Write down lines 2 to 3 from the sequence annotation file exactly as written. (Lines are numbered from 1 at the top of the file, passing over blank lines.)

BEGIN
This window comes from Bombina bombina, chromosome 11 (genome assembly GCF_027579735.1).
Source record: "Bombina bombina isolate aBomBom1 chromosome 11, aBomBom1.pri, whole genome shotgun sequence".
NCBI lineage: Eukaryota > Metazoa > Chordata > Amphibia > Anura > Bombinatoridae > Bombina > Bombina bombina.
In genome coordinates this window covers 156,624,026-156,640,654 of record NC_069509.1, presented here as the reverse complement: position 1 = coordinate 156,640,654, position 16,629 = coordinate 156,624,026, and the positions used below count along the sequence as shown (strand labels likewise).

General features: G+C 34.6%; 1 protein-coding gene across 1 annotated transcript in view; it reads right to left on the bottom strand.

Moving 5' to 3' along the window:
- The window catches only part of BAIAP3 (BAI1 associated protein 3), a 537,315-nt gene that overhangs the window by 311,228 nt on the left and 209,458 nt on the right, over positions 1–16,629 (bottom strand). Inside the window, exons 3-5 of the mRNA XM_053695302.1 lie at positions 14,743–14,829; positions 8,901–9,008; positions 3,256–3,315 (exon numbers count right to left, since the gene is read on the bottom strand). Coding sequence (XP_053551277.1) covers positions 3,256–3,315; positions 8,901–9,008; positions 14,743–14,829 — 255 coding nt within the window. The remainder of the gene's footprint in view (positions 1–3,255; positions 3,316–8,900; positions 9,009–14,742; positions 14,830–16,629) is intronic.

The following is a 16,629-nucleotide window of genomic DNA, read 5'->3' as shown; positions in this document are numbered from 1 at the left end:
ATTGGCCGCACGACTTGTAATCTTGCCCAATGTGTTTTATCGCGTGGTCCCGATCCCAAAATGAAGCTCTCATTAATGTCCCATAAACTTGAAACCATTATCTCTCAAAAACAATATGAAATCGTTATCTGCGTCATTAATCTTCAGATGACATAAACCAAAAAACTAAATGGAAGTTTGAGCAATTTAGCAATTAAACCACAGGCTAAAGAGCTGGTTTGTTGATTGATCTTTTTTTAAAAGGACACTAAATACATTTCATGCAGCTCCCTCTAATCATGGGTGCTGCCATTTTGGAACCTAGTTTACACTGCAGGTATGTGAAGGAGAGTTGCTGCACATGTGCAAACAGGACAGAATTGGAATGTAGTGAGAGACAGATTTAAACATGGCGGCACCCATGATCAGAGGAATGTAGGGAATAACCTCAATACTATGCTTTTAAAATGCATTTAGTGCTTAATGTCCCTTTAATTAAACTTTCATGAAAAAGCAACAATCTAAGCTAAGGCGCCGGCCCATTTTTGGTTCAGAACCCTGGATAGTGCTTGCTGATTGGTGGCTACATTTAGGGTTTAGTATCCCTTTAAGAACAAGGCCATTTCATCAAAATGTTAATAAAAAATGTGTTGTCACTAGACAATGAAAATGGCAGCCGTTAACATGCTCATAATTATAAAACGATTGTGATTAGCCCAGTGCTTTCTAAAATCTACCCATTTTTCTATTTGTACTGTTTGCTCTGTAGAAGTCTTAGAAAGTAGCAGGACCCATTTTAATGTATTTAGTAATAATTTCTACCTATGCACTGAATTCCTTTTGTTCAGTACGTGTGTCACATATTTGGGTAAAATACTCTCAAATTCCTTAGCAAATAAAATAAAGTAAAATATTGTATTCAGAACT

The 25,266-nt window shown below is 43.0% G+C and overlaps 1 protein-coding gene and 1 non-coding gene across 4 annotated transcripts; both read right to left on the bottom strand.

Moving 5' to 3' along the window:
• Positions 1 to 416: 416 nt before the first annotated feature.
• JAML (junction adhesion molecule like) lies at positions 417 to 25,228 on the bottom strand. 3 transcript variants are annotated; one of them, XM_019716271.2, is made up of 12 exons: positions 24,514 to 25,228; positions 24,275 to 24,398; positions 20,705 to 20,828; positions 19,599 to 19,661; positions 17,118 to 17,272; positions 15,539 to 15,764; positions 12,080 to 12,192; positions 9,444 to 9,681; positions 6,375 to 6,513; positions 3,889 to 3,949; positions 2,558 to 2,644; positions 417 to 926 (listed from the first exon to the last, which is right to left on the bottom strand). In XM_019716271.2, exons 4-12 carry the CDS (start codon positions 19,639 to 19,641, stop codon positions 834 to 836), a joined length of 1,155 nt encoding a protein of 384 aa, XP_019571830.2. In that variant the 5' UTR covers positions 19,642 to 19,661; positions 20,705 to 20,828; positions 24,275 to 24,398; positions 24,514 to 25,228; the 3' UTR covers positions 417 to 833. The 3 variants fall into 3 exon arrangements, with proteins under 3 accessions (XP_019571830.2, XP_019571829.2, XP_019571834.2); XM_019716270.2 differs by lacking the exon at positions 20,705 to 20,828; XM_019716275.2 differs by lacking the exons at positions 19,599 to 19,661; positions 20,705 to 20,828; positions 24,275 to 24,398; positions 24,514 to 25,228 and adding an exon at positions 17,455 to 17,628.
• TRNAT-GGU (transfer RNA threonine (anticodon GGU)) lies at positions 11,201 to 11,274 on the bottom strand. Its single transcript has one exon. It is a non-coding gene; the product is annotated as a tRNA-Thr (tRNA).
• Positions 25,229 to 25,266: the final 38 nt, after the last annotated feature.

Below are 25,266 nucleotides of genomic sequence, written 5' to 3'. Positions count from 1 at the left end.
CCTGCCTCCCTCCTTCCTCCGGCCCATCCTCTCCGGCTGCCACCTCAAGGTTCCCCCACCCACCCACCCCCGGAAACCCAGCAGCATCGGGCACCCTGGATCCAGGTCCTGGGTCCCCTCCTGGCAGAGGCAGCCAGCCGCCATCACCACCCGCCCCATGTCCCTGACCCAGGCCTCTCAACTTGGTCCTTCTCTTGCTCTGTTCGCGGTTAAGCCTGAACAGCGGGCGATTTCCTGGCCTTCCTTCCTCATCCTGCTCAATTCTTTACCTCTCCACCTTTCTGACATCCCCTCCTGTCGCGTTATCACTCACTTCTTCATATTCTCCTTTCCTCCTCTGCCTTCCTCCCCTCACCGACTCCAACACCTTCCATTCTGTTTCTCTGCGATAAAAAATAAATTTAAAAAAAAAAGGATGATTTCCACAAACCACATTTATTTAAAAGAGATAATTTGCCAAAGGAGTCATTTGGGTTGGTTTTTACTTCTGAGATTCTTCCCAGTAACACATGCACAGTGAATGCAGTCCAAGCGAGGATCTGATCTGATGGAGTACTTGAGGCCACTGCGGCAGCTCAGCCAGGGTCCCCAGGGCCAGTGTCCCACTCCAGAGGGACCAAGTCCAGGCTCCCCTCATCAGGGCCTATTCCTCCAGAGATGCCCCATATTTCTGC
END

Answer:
Source record: "Bombina bombina isolate aBomBom1 chromosome 11, aBomBom1.pri, whole genome shotgun sequence".
NCBI lineage: Eukaryota > Metazoa > Chordata > Amphibia > Anura > Bombinatoridae > Bombina > Bombina bombina.